We’re three weeks into our trip North on the Intracoastal Waterway, and some things are becoming apparent:
- No bridge tender has ever heard of a boat named Slappey ll. When we call them on the radio to request an opening, we most often are met with, ‘Sloppy, our next opening will be in 7 minutes.’
- To the extent that you can count on a power boat politely slowing down as it passes you, so as not to throw a king-sized wake your way, you can count on it happening much more frequently the farther North you are. This happened zero times in Ft. Lauderdale, rarely by Jupiter, but frequently beyond Vero Beach. So now we have been warned.
- Manatee signs, manatee zones, and boater info about manatees abounds. We can only conclude that the waters are plastered with them. This is only a supposition, however, as our official manatee sighting total number remains……ZERO. Sure, hide all the manatees from the West Coasters, the only folks who actually WANT to see a manatee!
- If the wages of sin is death, then the wages of Florida warmth and beauty are thunderstorms and bugs. Would that we had a photo of the Slappey made black by a giant swarm of flying ants. And I’m sure this is only the beginning.
- The East Coast equivalent to Mr. Heater Little Buddy, named Mr. Frosty, will become even more beloved.
The ICW, so far, has encompassed everything from a narrow canal, lined with private properties, to wide-open but shallow areas such as Lake Worth, and the even wider Indian River Lagoon. Within those bodies of water, there is a narrow, marked channel where you must remain, and even then, you can get into some trouble with depth. The deepest parts so far have only been about 20 feet deep, and most often it is 9 to 13 feet. Once, and for the first time ever, we bounced on the bottom as it shoaled up to 4 1/2 feet. Our draft is officially 4’11”, and before then, we had NEVER gone aground. There are also lots and lots of opening bridges where roads cross over the waterway. Most of them open on a certain schedule, such as the quarter and three-quarter hour, or the hour and half-hour. The greatest number of these were between Ft. Lauderdale and Palm Beach County, but we will continue to encounter some as we make our way North. They all have an actual bridge tender who you must call to announce your request for an opening. Once, we had to ‘tread water’ for nearly two hours in front of a bridge because some fool car had hit the gate that morning, and it was being repaired. There is wildlife to see: many birds, pods of dolphins, manatees…oh wait, NOT MANATEES. Once, a sea turtle with a head as big as mine surfaced right next to us and he (or she) glared right at me. She was probably thinking, “Slappey? Who would name a boat Slappey?”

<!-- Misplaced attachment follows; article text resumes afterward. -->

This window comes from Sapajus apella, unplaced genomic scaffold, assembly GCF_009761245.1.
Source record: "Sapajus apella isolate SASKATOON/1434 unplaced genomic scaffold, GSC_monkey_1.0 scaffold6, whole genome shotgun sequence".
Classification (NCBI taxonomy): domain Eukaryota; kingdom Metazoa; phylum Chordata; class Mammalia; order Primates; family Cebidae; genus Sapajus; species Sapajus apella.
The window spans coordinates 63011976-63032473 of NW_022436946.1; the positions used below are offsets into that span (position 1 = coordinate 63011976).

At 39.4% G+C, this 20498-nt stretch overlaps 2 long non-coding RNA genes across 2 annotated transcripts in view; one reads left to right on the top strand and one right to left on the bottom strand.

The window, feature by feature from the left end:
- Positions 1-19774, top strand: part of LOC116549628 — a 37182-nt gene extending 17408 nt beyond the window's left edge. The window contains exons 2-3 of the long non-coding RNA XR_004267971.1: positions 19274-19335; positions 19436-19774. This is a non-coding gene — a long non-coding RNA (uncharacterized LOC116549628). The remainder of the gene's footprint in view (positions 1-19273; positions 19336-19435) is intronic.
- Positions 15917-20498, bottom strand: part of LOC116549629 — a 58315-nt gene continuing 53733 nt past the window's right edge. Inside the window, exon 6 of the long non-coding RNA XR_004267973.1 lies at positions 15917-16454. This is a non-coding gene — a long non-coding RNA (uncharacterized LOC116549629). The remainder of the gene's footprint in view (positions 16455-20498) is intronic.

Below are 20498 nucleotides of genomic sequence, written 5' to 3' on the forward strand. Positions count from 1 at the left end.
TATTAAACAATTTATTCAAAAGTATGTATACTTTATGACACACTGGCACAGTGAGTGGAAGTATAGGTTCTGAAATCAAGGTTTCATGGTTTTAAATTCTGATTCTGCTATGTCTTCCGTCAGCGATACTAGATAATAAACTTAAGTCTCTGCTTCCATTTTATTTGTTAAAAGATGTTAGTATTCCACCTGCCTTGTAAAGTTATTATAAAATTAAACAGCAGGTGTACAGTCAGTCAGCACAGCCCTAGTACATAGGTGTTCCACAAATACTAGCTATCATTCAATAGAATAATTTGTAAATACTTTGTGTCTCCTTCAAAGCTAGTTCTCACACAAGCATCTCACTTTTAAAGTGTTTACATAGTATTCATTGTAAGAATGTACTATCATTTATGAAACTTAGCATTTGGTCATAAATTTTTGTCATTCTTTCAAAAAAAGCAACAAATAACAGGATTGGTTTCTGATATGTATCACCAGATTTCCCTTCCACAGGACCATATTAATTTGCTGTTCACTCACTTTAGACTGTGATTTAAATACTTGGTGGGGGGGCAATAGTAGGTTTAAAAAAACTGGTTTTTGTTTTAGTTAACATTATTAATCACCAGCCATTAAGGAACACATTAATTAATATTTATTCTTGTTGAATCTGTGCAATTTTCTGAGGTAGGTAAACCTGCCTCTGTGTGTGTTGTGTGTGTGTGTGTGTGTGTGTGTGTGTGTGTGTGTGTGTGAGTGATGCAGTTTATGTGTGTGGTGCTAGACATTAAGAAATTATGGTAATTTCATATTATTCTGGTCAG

So far, stops have included Sunrise Bay in Ft. Lauderdale, Lake Boca Raton, West Palm Beach, North Palm Beach, Hobe Sound, Jensen Beach, Vero Beach, Melbourne, and Cocoa Village. Some of the stops were just anchorages for the night, but we stopped for a time in North Palm Beach, Vero Beach, and now Cocoa Village. There is a lot to see, and we’re only scratching the surface this time around. The season is also winding down, as most boats have already passed Florida for points further north. It’s kind of like Mexico in that regard; only the hardiest folks stay down in Florida on their boats for the Summer. We’ll get beyond Florida in the next few weeks, but only just. We don’t want to have so far to travel when we return in the Fall. Slappey….always a rally of one.
I have to say, I much preferred Bonnet House in Ft. Lauderdale to Henry Flagler’s over-the-top mansion. Bonnet House was built by Frederic Clay Bartlett, an artist who didn’t take himself too seriously. This place should have a plaque that says, “I’m Henry Flagler, I built this damn state, this is my Winter home, and I’m likely the most important person you’ll ever meet. Behold my glory.” But it is in Palm Beach.